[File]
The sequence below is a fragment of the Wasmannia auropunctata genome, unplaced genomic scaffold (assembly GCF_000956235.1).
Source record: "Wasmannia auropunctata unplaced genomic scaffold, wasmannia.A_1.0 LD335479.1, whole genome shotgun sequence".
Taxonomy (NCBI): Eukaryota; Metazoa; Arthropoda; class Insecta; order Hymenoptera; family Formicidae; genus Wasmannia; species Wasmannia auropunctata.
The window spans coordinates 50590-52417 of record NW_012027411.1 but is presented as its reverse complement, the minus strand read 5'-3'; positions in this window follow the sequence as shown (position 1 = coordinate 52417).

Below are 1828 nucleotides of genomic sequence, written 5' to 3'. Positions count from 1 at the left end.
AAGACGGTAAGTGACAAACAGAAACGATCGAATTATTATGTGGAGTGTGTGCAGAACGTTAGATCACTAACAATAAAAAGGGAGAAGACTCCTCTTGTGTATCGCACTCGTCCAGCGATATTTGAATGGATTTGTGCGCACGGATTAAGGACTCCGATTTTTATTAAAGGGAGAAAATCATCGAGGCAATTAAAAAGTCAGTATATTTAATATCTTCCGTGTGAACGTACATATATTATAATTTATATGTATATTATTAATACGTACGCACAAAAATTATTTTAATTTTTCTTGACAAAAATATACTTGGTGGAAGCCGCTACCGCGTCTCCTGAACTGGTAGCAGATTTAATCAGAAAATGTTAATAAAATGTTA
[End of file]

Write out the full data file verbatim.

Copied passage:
The sequence below is a fragment of the Wasmannia auropunctata genome, unplaced genomic scaffold (assembly GCF_000956235.1).
Source record: "Wasmannia auropunctata unplaced genomic scaffold, wasmannia.A_1.0 LD335479.1, whole genome shotgun sequence".
Taxonomy (NCBI): Eukaryota; Metazoa; Arthropoda; class Insecta; order Hymenoptera; family Formicidae; genus Wasmannia; species Wasmannia auropunctata.
The window spans coordinates 50590-52417 of record NW_012027411.1 but is presented as its reverse complement, the minus strand read 5'-3'; positions in this window follow the sequence as shown (position 1 = coordinate 52417).

Below are 1828 nucleotides of genomic sequence, written 5' to 3'. Positions count from 1 at the left end.
AAGACGGTAAGTGACAAACAGAAACGATCGAATTATTATGTGGAGTGTGTGCAGAACGTTAGATCACTAACAATAAAAAGGGAGAAGACTCCTCTTGTGTATCGCACTCGTCCAGCGATATTTGAATGGATTTGTGCGCACGGATTAAGGACTCCGATTTTTATTAAAGGGAGAAAATCATCGAGGCAATTAAAAAGTCAGTATATTTAATATCTTCCGTGTGAACGTACATATATTATAATTTATATGTATATTATTAATACGTACGCACAAAAATTATTTTAATTTTTCTTGACAAAAATATACTTGGTGGAAGCCGCTACCGCGTCTCCTGAACTGGTAGCAGATTTAATCAGAAAATGTTAATAAAATGTTA